USS: index of anguish

January 8, 2015

In the debate over the level of the salary cap to be introduced into USS pensions, in which members would receive career revalued benefits (CRB) on up to £50,000 of their salary, little seems to have been said about the salary level that individuals retire on and about how the proposals may affect this.

The majority of USS members fall into one of three categories – postdoctoral researcher, academic or academic-related professional support staff. Few, if any, of the postdoctoral researchers will retire from that position as most will leave the sector or go on to become academics. Of the academics, only the most junior would not be affected by UUK’s proposed £50,000 salary cap; and, given current career paths and performance requirements, few, if any, would remain at this level throughout their careers. It is therefore only those in the professional support staff group who may, at current levels, be expected to retire below the £50,000 cap. This, however, ignores the other proposals that UUK set out in its response to the USS consultation.

While the indexing of the £50,000 cap is tied to the consumer price index, actual living costs are related to the retail price index, which the UUK document assumes will be 1 per cent above CPI. Over the 20-year time frame set out in the UUK document, this amounts to a loss of purchasing potential of more than 22 per cent or, put another way, would require the salary cap in 2035 to be equivalent to £61,000 at today’s prices.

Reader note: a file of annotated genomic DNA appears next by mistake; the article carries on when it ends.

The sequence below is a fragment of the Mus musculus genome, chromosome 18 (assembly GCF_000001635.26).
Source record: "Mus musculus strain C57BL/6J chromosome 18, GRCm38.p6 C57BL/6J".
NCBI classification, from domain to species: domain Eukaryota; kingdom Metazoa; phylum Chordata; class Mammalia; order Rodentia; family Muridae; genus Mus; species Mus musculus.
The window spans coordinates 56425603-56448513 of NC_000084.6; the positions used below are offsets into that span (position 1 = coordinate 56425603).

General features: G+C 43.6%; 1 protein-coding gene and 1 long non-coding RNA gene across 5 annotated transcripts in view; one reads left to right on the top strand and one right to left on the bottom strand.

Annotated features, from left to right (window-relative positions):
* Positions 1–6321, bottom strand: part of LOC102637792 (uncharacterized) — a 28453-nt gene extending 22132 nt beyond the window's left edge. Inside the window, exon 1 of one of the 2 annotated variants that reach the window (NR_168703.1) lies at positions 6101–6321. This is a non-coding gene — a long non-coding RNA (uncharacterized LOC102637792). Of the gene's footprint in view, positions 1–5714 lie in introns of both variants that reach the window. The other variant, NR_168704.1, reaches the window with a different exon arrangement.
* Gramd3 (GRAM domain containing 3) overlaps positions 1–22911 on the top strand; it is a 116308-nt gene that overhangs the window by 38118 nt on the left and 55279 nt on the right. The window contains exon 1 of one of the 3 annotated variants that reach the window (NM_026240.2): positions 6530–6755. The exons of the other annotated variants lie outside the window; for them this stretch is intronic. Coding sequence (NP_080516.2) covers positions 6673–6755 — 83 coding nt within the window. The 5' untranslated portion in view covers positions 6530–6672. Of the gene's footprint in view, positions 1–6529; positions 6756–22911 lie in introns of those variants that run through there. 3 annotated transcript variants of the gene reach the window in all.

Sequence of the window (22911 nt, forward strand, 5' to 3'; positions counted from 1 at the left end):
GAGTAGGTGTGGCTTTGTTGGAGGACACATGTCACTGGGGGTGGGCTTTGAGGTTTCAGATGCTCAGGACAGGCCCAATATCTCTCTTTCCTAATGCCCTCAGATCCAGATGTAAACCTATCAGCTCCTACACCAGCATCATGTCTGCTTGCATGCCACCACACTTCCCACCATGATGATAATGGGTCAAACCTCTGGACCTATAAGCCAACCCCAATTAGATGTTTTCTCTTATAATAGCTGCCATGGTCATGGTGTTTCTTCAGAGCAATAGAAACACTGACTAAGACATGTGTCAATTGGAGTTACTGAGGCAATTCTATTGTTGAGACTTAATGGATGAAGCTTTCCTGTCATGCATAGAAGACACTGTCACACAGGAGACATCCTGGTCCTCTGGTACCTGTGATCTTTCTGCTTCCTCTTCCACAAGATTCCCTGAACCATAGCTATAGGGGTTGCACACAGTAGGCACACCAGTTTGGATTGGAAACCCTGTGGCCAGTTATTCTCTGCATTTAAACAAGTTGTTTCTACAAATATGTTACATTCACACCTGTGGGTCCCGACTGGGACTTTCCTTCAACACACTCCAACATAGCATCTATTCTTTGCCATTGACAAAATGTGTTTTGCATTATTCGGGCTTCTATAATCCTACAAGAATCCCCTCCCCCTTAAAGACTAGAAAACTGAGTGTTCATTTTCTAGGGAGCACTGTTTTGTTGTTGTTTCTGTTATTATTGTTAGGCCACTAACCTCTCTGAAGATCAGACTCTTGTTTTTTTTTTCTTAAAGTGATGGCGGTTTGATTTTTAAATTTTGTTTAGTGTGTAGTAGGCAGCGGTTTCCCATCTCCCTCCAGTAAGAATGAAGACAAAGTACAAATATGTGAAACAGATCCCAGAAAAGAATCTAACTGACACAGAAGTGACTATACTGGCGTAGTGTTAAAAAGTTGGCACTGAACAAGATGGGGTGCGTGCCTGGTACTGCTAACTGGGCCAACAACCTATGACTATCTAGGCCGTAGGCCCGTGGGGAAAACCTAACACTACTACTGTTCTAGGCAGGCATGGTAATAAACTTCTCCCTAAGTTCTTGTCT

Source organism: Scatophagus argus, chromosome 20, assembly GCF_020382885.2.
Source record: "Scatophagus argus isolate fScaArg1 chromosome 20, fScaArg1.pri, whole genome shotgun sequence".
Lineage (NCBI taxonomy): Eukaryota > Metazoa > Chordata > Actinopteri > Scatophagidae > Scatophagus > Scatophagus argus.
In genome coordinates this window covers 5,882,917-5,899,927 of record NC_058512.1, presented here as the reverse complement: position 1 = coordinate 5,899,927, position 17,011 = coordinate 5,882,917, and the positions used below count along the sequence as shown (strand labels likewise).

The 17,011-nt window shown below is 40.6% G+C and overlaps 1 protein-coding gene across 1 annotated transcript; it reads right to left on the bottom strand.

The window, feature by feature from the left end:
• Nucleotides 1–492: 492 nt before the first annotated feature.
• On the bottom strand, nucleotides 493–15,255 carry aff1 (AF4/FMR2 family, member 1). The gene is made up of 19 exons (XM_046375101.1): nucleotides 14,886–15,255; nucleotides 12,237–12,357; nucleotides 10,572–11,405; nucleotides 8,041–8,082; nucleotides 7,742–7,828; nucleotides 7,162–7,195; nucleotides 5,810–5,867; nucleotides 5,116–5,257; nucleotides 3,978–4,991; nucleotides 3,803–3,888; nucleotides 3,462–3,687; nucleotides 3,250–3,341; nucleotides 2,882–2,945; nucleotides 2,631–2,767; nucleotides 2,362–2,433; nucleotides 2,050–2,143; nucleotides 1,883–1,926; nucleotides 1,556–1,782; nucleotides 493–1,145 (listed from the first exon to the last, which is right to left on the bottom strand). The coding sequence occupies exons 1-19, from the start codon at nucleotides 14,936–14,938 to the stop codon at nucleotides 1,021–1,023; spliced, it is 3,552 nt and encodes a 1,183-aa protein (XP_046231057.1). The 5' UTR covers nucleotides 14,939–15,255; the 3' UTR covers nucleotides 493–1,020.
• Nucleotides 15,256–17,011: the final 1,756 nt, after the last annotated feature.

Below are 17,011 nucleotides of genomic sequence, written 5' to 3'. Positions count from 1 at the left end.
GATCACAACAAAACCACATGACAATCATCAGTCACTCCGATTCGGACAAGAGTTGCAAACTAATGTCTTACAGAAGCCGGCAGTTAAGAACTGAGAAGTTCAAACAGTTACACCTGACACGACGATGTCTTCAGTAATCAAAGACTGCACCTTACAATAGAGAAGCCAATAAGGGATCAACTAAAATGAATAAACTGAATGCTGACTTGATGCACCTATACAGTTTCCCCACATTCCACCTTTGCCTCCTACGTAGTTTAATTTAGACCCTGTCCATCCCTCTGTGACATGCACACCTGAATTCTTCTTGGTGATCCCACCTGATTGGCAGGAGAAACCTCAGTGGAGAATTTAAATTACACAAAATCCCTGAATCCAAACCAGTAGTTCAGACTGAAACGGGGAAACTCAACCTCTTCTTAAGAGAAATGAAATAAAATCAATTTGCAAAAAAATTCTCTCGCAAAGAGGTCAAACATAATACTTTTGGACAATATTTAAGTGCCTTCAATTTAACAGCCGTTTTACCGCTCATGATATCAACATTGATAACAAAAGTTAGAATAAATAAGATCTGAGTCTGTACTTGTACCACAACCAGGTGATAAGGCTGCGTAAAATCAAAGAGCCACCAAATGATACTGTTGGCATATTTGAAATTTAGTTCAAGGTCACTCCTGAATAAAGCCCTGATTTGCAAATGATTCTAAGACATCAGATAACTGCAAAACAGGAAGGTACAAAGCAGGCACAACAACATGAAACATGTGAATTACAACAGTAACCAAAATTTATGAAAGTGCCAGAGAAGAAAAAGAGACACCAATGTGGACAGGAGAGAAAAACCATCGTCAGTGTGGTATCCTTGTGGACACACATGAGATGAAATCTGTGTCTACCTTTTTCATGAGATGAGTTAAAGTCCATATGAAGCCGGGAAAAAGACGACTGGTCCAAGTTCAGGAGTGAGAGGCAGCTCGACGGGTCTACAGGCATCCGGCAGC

Of more concern are the projections UUK makes for salary growth, which are assumed to be at CPI for the first three years and then at RPI +1 per cent. On this basis even those professional support staff currently below the £50,000 salary cap would find themselves above it in about six years. As a consequence, by the early 2020s the defined contribution element of the USS scheme will affect all staff and become an ever smaller proportion of the future pension provision.

In these circumstances, will pre-92 universities be able to attract the staff they need in an increasingly international marketplace where salary levels even in some of the BRIC countries are approaching, or above, those in the UK?

Ian C. Madley
University of Manchester

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